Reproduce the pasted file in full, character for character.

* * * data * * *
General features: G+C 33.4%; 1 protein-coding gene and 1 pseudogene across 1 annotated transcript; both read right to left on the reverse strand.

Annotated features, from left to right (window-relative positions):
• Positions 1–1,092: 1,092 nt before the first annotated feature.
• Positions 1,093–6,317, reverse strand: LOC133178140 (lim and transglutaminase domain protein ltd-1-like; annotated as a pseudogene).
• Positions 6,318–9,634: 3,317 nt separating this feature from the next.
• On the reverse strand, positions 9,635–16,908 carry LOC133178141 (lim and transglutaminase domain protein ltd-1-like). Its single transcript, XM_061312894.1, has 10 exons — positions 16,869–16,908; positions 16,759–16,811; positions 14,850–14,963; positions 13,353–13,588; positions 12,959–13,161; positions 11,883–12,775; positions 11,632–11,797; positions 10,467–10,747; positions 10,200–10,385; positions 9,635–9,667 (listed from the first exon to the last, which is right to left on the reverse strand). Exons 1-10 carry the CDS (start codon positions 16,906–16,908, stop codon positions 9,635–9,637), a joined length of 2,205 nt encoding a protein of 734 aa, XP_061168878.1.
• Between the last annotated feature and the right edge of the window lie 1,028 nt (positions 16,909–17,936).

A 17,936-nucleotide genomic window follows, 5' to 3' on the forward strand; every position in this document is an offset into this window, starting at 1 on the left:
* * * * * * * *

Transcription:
General features: G+C 33.4%; 1 protein-coding gene and 1 pseudogene across 1 annotated transcript; both read right to left on the reverse strand.

Annotated features, from left to right (window-relative positions):
• Positions 1–1,092: 1,092 nt before the first annotated feature.
• Positions 1,093–6,317, reverse strand: LOC133178140 (lim and transglutaminase domain protein ltd-1-like; annotated as a pseudogene).
• Positions 6,318–9,634: 3,317 nt separating this feature from the next.
• On the reverse strand, positions 9,635–16,908 carry LOC133178141 (lim and transglutaminase domain protein ltd-1-like). Its single transcript, XM_061312894.1, has 10 exons — positions 16,869–16,908; positions 16,759–16,811; positions 14,850–14,963; positions 13,353–13,588; positions 12,959–13,161; positions 11,883–12,775; positions 11,632–11,797; positions 10,467–10,747; positions 10,200–10,385; positions 9,635–9,667 (listed from the first exon to the last, which is right to left on the reverse strand). Exons 1-10 carry the CDS (start codon positions 16,906–16,908, stop codon positions 9,635–9,637), a joined length of 2,205 nt encoding a protein of 734 aa, XP_061168878.1.
• Between the last annotated feature and the right edge of the window lie 1,028 nt (positions 16,909–17,936).

A 17,936-nucleotide genomic window follows, 5' to 3' on the forward strand; every position in this document is an offset into this window, starting at 1 on the left: